The more interesting question is about the developing world. If the United States entered the society of abundance, why the rest are not? Does the United States live in abundance because of technology breakthroughs, or on the back of its world dominance? These questions can find their references in historical context, but we need to have a new perspective to lift the living standard for everyone on the planet Earth.

The Great War Fallacy

The Gilded Age ended with WWI, and soon after, the Great Depression and WWII. It is never clear to me why people, especially men, have this enthusiasm with global warfare. Regional conflicts and ongoing tit-for-tat military operations will continue to be what they are. The Great War fallacy is deeply rooted in the belief that military conflicts can be effective means to advance one superpower’s objective against another. With the recent uprising of nationalism and xenophobia, this outdated view finally finds some of its consolation. It is all too familiar to draw an analogy of a new rising world power (Germany) against the old (British). That has been said, the mutual destruction power, the Globalization and the belief of a rule-based system are still very much alive in our modern world. However, the biggest fallacy of the new Great War is that there is nothing to bet on. There is not going to be a world after another Great War. Thus, believing in this fallacy has no relevance to our daily lives.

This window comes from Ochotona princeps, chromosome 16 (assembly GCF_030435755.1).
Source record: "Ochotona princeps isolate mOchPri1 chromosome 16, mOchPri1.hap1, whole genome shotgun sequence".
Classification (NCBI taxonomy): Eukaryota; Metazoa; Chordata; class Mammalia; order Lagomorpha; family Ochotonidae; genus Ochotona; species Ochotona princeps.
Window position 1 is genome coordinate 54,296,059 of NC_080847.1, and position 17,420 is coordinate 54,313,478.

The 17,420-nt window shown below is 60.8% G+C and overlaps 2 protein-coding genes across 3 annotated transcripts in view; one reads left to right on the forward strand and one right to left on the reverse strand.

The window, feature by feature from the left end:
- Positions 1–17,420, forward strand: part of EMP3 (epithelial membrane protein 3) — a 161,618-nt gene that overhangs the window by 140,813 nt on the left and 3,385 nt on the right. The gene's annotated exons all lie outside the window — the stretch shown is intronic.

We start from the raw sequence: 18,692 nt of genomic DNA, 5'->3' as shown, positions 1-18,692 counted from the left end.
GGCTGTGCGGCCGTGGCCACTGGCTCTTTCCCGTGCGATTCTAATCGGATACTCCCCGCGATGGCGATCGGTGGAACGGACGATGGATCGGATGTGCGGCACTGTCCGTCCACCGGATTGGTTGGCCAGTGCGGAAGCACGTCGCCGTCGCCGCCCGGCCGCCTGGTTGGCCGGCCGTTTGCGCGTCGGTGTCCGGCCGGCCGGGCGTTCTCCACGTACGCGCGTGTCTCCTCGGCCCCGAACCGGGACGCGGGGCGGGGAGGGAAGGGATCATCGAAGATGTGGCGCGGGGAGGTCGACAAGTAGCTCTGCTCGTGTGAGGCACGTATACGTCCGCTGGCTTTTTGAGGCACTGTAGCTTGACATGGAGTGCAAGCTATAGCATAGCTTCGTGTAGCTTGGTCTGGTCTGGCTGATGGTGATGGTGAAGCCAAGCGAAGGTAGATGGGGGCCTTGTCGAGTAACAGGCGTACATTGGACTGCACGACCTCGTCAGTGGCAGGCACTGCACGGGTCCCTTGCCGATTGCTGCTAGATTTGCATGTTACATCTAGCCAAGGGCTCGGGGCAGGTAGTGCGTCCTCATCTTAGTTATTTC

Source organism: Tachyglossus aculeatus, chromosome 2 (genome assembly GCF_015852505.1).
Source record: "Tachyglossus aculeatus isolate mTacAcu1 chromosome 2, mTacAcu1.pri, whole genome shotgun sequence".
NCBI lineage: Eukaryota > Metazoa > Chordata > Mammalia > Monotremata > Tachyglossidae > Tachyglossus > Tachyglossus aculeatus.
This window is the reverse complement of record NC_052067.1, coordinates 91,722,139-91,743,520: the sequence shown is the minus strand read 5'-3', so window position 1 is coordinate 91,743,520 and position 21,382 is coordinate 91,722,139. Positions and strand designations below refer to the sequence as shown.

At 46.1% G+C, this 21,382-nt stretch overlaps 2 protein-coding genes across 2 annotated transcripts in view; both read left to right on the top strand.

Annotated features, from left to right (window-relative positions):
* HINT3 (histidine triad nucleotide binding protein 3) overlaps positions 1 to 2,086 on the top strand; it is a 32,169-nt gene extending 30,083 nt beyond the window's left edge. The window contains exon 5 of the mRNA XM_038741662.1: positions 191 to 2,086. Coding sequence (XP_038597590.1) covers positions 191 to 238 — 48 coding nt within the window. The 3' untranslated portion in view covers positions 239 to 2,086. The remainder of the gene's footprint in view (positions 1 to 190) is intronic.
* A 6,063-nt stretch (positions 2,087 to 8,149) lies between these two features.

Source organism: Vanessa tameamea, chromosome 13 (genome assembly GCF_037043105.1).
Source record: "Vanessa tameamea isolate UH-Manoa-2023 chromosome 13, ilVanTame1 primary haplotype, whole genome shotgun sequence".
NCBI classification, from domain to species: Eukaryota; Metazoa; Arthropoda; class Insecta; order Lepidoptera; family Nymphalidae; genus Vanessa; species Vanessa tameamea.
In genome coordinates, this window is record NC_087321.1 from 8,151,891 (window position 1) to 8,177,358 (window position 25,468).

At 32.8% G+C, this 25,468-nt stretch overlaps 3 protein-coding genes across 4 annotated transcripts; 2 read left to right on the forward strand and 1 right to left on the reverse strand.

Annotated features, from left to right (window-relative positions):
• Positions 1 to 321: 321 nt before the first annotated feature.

Although a war is meaningless to speculate on, the non-cooperation between superpowers could deteriorate the progress we have made so far. The soil for xenophobia and nationalism are richer than ever. While the dream of Globalization by elites is very much alive, the answer to why and an appeal to our better nature is desperately needed.

With a world-wide plague, an all-out trade-war, and the great fires from Climate Change, in these trying times, seeking a better tomorrow for our modern world can not be more critical. Analogies with old times are slides for the old man to swipe through on a sunny afternoon; it is an intellectual laziness. We ought to navigate our time more thoughtfully, with a hope and widened eyes. Doomsayers can always be right, but the future belongs to the dreamers.